It might be hard to compete with a company like Amazon based sheerly on price. So it’s important to pair those value offers with something more. Like sending personalizing shopping recommendations to customers via email or text.
While value might be the primary driver of purchases this holiday season, some customers won’t be able to easily let go of the relationships they’ve built with their favorite companies. Especially if you’re able to remind them of this beneficial relationship. So, factor in both the dollar value of what’s being sold as well as the value of the relationship when adjusting your clients’ websites or apps.
Empathy is a critical component of UX design. Without the ability to relate to one’s target user, it’s very difficult to build a product that they want to engage with.
Now, good design is usually invisible. That means that empathy is something we use to flesh out the design of the product and its user journeys behind the scenes. However, in a time when many people are stressed about their finances and how they’re going to be able to afford to buy gifts this year, it’s time to bake that empathy right into the product.
Now, something that Amazon and other mega marketplace sites don’t do well is empathetic design.
Stepping inside ecommerce sites like those feels a lot like Times Square. You might be enthralled with some of the things you see at first, but it quickly becomes overwhelming. Where do you start? Which offer do you focus on? How do you step away without blowing all your money on stuff you don’t need?
Plus, there’s no one there to help. You’ve got everyone and their mother screaming at you to buy something from them, promising it’ll be well worth it, but it’s all just a big gamble you have to take on your own.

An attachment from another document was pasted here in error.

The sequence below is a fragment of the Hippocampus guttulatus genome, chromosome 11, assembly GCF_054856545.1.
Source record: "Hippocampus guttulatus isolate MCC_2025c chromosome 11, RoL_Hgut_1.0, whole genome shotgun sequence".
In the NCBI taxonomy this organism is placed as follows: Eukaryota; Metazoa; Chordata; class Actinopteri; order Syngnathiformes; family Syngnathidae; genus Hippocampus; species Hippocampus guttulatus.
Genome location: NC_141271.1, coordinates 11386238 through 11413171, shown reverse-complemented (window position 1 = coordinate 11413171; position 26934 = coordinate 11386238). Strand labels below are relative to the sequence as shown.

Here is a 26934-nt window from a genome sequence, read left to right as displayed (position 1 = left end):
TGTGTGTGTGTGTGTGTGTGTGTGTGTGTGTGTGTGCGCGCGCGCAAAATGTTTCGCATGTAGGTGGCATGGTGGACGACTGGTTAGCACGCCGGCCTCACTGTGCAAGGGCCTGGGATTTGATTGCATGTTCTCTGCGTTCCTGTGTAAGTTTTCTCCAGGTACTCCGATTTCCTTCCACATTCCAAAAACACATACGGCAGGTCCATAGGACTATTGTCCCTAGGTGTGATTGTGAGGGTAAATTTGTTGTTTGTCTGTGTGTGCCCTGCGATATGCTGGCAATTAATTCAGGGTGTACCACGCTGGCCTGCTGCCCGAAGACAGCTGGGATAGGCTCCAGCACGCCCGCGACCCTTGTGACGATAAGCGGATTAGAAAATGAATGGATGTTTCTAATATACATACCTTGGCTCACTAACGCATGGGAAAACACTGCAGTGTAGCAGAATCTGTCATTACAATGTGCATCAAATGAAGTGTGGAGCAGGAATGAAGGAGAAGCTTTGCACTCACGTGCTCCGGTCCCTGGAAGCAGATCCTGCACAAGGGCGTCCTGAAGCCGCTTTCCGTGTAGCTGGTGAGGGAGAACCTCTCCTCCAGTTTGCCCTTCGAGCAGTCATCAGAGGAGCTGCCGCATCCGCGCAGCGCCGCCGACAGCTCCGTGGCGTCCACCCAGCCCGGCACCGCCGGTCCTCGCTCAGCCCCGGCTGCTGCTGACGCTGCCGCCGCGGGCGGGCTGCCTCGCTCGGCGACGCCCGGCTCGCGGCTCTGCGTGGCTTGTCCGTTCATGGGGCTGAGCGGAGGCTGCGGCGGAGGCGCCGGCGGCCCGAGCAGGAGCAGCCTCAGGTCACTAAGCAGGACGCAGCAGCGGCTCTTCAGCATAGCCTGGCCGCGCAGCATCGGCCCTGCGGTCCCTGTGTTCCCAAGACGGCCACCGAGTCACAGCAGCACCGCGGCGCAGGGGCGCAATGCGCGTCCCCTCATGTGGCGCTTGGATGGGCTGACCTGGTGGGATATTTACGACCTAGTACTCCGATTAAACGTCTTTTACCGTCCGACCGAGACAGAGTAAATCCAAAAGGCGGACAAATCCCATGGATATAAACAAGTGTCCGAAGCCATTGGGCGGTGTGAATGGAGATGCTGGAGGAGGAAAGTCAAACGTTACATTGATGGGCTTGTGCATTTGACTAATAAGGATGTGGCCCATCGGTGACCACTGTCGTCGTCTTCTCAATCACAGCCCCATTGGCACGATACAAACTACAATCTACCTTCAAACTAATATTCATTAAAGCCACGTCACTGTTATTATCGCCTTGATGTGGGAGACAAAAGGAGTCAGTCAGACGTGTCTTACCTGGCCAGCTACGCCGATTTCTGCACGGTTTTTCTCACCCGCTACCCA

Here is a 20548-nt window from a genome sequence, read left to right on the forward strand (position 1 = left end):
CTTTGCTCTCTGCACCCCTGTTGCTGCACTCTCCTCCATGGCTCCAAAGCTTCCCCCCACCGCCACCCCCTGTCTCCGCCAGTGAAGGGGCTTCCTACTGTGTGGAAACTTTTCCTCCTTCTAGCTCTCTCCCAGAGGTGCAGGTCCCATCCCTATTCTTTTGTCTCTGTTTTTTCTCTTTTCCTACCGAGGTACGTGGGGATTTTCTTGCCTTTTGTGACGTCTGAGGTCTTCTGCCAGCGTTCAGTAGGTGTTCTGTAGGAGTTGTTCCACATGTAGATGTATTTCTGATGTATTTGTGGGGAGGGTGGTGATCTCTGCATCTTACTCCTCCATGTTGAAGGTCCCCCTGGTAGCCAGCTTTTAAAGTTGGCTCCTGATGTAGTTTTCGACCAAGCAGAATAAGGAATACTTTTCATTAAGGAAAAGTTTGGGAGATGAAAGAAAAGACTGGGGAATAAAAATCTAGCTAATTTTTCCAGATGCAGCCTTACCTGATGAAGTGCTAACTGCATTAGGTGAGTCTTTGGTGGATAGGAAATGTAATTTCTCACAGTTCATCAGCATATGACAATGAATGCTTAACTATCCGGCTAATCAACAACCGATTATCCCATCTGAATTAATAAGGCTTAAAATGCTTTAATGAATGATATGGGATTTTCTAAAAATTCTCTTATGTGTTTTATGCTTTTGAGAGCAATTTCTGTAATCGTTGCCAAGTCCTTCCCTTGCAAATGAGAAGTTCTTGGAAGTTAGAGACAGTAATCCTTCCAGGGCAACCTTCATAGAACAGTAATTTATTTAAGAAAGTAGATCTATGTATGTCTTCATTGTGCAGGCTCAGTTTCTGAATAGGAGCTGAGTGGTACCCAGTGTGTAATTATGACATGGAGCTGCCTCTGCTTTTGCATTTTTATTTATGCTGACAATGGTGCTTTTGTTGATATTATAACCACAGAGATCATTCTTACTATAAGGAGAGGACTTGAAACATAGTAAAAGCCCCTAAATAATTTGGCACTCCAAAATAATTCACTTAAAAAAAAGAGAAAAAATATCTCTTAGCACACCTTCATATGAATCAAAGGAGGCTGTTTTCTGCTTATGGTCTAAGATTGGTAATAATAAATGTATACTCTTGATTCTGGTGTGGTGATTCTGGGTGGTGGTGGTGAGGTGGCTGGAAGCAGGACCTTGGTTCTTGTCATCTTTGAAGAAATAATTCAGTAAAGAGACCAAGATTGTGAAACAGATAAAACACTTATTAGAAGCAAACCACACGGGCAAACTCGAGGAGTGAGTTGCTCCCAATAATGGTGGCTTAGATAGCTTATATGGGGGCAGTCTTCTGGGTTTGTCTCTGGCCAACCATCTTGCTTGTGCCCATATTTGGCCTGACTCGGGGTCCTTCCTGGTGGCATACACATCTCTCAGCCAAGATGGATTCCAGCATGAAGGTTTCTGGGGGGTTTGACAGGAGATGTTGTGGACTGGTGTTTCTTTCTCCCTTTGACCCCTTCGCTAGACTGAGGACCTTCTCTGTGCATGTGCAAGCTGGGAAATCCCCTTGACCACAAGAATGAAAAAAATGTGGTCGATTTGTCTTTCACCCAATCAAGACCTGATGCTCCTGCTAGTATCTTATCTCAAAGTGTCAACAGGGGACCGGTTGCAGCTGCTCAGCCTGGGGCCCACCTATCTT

So, what should you do?
Empathetic design depends on what your customers’ biggest worries are. Rising inflation and a recession are at the top of that list. All you can do there is offer great products at an attractive price—and that’s something your client controls.
But what else is it that your shoppers are going to be stressed about? By making your ecommerce site or app to feel more like a friend or companion who’s come along for the shopping trip, you can help allay some of those stressors and worries.
For example, there will inevitably be people who have shopping to do later in the season. If you had someone sitting right there with them, listening to their main concerns, what would they be:
One thing you do in terms of design and features to put their minds at ease is to offer full transparency right from the start. If the store is experiencing issues with any of the above, utilize notification banners or pop-ups to provide shoppers with advance warnings or suggestions.
Adding cost-saving features would also be useful. For example:
Speaking of BOPIS, another reason why it’s beneficial to design an ecommerce site or app to be companion-like is for the brick-and-mortar experience.
Staff always gets pulled in a million directions during this time of year. Add features to the website or app that make it the perfect in-store shopping companion. For instance, a barcode or QR code scanner would be very helpful. Shoppers could use it to find inventory on the floor, check stock levels, read customer reviews, compare products and more.
It’s safe to assume that most shoppers are going to tighten their purse strings this holiday shopping season. Not only that, they’re going to use a different strategy when it comes to choosing which companies to buy from, what to buy and when.
Understanding the changes in their shopping habits will allow you to adapt your ecommerce products accordingly. Address the elephant in the room earlier on in the season. Prioritize value-based marketing techniques and messaging. And add more empathetic features to the site. Do these things and your clients’ ecommerce sites and apps could come out of this difficult sales cycle as winners.
A former project manager and web design agency manager, Suzanne Scacca now writes about the changing landscape of design, development and software.